February 05, 2014

The Stark Truth About Bucks

I know some people who are really sick with Lyme disease. I personally have allergic reactions to tick bites. I don't know how much of that can be blamed on the local deer population.

I do know mice play a part, and that's why we put out those little traps that snap the spines of those wretched evil rodents, leaving them twitching in a puddle of their own disease-ridden urine.

Slaughtering God's living creatures is a subjective thing. Karen, for example, wouldn't hurt anything. She will gently trap a spider under a glass and place it in the backyard rather than do it any harm. On the other hand, they freak me out.

It all comes to a head when I go to take my morning shower and there is a spider there. I shriek – in a manly way, of course – and run out to Karen, stark naked – I prefer buck-naked myself but Karen says "stark" is more appropriate.

I then whine and plead for her to remove the offending thing from the shower before it kills me. (Grandpa once told me two of the greatest myths ever perpetrated on the Hamptons masses is that there are no poisonous snakes or spiders out here. Oh, and don't worry about sharks, either.)

Once on our honeymoon in Mexico Karen went into a little mud hut to change into her bathing suit when I saw what appeared to be a tarantula crawl in through the window. It was so freaking big I was afraid he would come out carrying Karen in a glass.

Lately, when we get up in the morning, we see a family of deer in the tall grass right outside our window. A Big Stark – er, Buck – oftentimes is lying on the snow. Mom is standing nearby. Two little ones are brunching on tree leaves. They've been there all week. I am absolutely certain they are a family, and that they have found a peaceful place to rest up until the weather breaks – either that or they love the Led Zeppelin albums I blare when I play air guitar.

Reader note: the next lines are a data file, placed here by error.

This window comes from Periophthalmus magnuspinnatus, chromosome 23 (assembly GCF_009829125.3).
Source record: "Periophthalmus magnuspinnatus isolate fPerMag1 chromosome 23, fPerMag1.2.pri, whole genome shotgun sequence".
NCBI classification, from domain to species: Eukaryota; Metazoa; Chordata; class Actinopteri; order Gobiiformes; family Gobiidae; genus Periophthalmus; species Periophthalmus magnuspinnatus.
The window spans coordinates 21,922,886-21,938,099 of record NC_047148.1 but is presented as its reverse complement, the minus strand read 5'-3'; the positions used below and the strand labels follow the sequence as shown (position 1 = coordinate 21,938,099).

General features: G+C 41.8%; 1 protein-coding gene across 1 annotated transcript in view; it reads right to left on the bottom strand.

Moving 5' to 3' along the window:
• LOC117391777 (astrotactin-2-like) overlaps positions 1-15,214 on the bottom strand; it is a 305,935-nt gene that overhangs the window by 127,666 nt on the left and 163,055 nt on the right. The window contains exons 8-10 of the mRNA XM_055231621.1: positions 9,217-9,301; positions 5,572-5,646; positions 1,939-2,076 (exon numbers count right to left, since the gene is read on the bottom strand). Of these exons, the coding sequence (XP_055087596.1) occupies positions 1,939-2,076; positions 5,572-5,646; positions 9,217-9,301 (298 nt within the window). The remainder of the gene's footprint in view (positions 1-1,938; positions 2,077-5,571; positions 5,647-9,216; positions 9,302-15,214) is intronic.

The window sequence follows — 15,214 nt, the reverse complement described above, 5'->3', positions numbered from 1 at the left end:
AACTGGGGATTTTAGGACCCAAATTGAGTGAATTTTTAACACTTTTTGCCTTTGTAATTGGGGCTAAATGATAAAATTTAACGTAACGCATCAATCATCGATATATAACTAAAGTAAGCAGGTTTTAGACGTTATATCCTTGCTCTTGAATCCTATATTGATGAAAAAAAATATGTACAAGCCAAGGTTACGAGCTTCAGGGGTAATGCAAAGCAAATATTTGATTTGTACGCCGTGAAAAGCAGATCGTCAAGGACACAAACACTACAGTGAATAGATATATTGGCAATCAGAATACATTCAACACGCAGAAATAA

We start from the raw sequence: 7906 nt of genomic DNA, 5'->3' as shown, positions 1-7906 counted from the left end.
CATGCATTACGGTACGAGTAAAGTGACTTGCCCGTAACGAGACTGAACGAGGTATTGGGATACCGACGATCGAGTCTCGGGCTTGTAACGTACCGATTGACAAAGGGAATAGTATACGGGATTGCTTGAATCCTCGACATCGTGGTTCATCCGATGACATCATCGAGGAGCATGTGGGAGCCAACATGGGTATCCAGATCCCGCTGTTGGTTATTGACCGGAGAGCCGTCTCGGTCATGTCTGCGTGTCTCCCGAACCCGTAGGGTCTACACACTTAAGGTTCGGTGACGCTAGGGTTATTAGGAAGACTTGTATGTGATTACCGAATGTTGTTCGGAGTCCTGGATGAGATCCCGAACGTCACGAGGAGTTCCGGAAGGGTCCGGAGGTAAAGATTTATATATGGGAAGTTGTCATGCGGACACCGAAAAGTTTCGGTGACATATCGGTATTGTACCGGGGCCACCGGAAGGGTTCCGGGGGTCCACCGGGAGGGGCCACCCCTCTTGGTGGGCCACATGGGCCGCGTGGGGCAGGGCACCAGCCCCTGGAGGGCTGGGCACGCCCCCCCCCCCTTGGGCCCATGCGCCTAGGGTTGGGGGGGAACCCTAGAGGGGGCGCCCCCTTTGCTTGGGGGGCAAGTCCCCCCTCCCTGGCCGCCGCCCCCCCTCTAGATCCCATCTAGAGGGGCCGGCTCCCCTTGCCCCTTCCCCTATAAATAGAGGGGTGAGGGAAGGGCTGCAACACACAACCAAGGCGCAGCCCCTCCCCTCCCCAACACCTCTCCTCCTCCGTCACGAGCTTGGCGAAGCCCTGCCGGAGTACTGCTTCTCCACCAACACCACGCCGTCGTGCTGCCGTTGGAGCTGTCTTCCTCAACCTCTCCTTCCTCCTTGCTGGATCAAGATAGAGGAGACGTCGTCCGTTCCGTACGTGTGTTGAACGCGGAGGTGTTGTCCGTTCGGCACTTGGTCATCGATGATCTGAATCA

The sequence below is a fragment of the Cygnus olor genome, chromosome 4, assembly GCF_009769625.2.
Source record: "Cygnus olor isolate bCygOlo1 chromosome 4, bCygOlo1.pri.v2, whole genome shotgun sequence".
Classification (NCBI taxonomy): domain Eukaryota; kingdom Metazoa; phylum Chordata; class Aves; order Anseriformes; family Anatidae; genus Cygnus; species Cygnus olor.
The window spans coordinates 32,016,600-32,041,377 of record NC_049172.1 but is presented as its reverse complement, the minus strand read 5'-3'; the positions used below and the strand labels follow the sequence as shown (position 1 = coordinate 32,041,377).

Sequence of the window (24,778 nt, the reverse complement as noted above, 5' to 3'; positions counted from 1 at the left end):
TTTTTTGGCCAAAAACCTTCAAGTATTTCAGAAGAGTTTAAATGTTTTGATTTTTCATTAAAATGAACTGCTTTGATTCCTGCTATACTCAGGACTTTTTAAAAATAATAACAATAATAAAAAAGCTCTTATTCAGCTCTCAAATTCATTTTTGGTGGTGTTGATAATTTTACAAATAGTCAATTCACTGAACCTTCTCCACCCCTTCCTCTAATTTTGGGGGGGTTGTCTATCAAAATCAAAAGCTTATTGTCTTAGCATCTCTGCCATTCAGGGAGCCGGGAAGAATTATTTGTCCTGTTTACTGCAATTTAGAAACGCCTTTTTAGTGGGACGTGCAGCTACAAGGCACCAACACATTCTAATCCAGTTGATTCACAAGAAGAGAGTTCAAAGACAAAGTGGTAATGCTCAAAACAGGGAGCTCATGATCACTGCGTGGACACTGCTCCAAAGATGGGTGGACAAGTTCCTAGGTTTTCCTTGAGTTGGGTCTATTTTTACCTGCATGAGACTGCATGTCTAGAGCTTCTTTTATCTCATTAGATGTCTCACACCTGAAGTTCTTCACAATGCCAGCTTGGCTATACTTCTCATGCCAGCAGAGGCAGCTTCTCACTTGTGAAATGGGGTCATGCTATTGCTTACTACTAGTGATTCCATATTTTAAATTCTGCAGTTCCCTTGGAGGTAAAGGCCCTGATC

These creatures – the deer, not the band – are the enemy. At least according to the USDA, which championed an East End-wide hunt that would have "culled" 3000 animals (and maybe taken out Robert Plant if they got a clean shot).

The fact that our local municipalities actually were ready to sign on for the kills astounds me.

The game plan was something out of an R-rated video game. Trained snipers would descend on our town and villages, some in the dead of night. They would net deer, when possible, and "dispatch" them with a bullet behind the ear. Others would be shot from longer range – in the head. This "humane" effort – yes, they really used that word – would be a win/win for everyone, because the deer meat would go to food pantries to feed those in need.

Look: I have lived here all my life, and I have several good friends that hunt and yes, they do in fact feast on game and venison and there is nothing wrong with that. But I can guarantee you most of the people who talk about eating everything they kill are completely full of crap.

Can any of us really imagine 3000 dead deer corpses? Who is going to dress these carcasses? It takes all day to butcher one properly. And what, then, becomes of the meat, which must be inspected, approved, and distributed? And how will our food pantries, many housed in the basements of churches without much more than a kitchen refrigerator, be able to safely store this huge volume of meat?

Worse, how are we going to know the percent of saturated fat and the sodium content? Will there be a little recipe stuck on the plastic wrapper? Does it have "trans fat?" Will there be "Family packs?" Can we make venison sliders with it?

This is a slaughter, an abomination. It is sick. Now the DEC wants to eradicate the entire Mute Swan population on the East End. Hell, why don't they go after the noisy ones?

Things are pretty strange when a governmental agency known for its bureaucratic ineptitude is allowed to declare genocide on a species without needing the approval of the people who live here. It started with mosquitoes, where will it end, Norwegians?

The old Denis Leary joke is apropos here. We worry about baby seals because they are "cute" and they became a cause celebre. But few of us care what happens to a cow that is tortured for its entire short life before being butchered, because we think of them as shoes and baseball gloves, not living creatures.

Hey look, mice are hideous creatures – they move the cheese. Ticks? Spiders? I'll deal with them on my own terms. I don't need Big Brother deciding what lives and what dies around here, thank you.

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2107 Capeletti Front Tile
Gurney's Inn